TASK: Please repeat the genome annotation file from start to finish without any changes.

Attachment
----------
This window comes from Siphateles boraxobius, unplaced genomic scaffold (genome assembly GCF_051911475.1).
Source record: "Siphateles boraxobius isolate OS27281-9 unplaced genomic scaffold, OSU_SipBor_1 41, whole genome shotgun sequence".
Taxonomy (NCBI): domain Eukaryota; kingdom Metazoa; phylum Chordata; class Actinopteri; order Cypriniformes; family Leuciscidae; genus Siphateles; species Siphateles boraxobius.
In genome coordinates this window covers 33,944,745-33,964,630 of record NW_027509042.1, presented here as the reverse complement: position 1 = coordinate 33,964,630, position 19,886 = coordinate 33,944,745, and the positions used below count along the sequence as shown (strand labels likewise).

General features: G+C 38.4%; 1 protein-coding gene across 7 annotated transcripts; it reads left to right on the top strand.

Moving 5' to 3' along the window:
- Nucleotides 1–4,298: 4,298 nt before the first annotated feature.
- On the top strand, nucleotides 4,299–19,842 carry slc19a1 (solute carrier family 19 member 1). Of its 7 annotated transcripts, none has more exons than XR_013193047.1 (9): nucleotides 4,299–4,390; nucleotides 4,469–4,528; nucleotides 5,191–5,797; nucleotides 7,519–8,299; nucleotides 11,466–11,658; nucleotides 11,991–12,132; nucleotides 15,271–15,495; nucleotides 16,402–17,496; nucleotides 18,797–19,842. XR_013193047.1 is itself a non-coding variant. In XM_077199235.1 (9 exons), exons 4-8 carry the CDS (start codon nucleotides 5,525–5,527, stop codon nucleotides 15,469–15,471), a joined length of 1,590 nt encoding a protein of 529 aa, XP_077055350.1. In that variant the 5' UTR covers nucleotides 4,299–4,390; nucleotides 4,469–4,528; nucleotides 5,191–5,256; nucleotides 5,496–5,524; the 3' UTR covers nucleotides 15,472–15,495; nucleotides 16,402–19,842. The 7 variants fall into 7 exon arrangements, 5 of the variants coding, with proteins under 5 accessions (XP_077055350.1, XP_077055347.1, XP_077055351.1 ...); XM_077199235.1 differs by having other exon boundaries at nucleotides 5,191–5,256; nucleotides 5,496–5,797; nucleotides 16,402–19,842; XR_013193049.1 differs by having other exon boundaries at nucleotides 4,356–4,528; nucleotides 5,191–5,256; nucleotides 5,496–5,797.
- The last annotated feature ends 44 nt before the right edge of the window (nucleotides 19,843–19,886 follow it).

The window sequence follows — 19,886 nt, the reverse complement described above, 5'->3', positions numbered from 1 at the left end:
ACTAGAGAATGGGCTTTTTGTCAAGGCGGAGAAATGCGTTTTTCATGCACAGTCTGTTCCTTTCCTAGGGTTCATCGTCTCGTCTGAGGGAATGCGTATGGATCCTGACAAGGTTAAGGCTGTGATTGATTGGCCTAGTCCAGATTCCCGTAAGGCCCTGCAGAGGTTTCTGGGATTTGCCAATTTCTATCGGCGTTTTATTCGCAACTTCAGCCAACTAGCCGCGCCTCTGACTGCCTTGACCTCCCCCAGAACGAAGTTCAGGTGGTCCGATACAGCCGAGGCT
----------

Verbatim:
This window comes from Siphateles boraxobius, unplaced genomic scaffold (genome assembly GCF_051911475.1).
Source record: "Siphateles boraxobius isolate OS27281-9 unplaced genomic scaffold, OSU_SipBor_1 41, whole genome shotgun sequence".
Taxonomy (NCBI): domain Eukaryota; kingdom Metazoa; phylum Chordata; class Actinopteri; order Cypriniformes; family Leuciscidae; genus Siphateles; species Siphateles boraxobius.
In genome coordinates this window covers 33,944,745-33,964,630 of record NW_027509042.1, presented here as the reverse complement: position 1 = coordinate 33,964,630, position 19,886 = coordinate 33,944,745, and the positions used below count along the sequence as shown (strand labels likewise).

General features: G+C 38.4%; 1 protein-coding gene across 7 annotated transcripts; it reads left to right on the top strand.

Moving 5' to 3' along the window:
- Nucleotides 1–4,298: 4,298 nt before the first annotated feature.
- On the top strand, nucleotides 4,299–19,842 carry slc19a1 (solute carrier family 19 member 1). Of its 7 annotated transcripts, none has more exons than XR_013193047.1 (9): nucleotides 4,299–4,390; nucleotides 4,469–4,528; nucleotides 5,191–5,797; nucleotides 7,519–8,299; nucleotides 11,466–11,658; nucleotides 11,991–12,132; nucleotides 15,271–15,495; nucleotides 16,402–17,496; nucleotides 18,797–19,842. XR_013193047.1 is itself a non-coding variant. In XM_077199235.1 (9 exons), exons 4-8 carry the CDS (start codon nucleotides 5,525–5,527, stop codon nucleotides 15,469–15,471), a joined length of 1,590 nt encoding a protein of 529 aa, XP_077055350.1. In that variant the 5' UTR covers nucleotides 4,299–4,390; nucleotides 4,469–4,528; nucleotides 5,191–5,256; nucleotides 5,496–5,524; the 3' UTR covers nucleotides 15,472–15,495; nucleotides 16,402–19,842. The 7 variants fall into 7 exon arrangements, 5 of the variants coding, with proteins under 5 accessions (XP_077055350.1, XP_077055347.1, XP_077055351.1 ...); XM_077199235.1 differs by having other exon boundaries at nucleotides 5,191–5,256; nucleotides 5,496–5,797; nucleotides 16,402–19,842; XR_013193049.1 differs by having other exon boundaries at nucleotides 4,356–4,528; nucleotides 5,191–5,256; nucleotides 5,496–5,797.
- The last annotated feature ends 44 nt before the right edge of the window (nucleotides 19,843–19,886 follow it).

The window sequence follows — 19,886 nt, the reverse complement described above, 5'->3', positions numbered from 1 at the left end:
ACTAGAGAATGGGCTTTTTGTCAAGGCGGAGAAATGCGTTTTTCATGCACAGTCTGTTCCTTTCCTAGGGTTCATCGTCTCGTCTGAGGGAATGCGTATGGATCCTGACAAGGTTAAGGCTGTGATTGATTGGCCTAGTCCAGATTCCCGTAAGGCCCTGCAGAGGTTTCTGGGATTTGCCAATTTCTATCGGCGTTTTATTCGCAACTTCAGCCAACTAGCCGCGCCTCTGACTGCCTTGACCTCCCCCAGAACGAAGTTCAGGTGGTCCGATACAGCCGAGGCT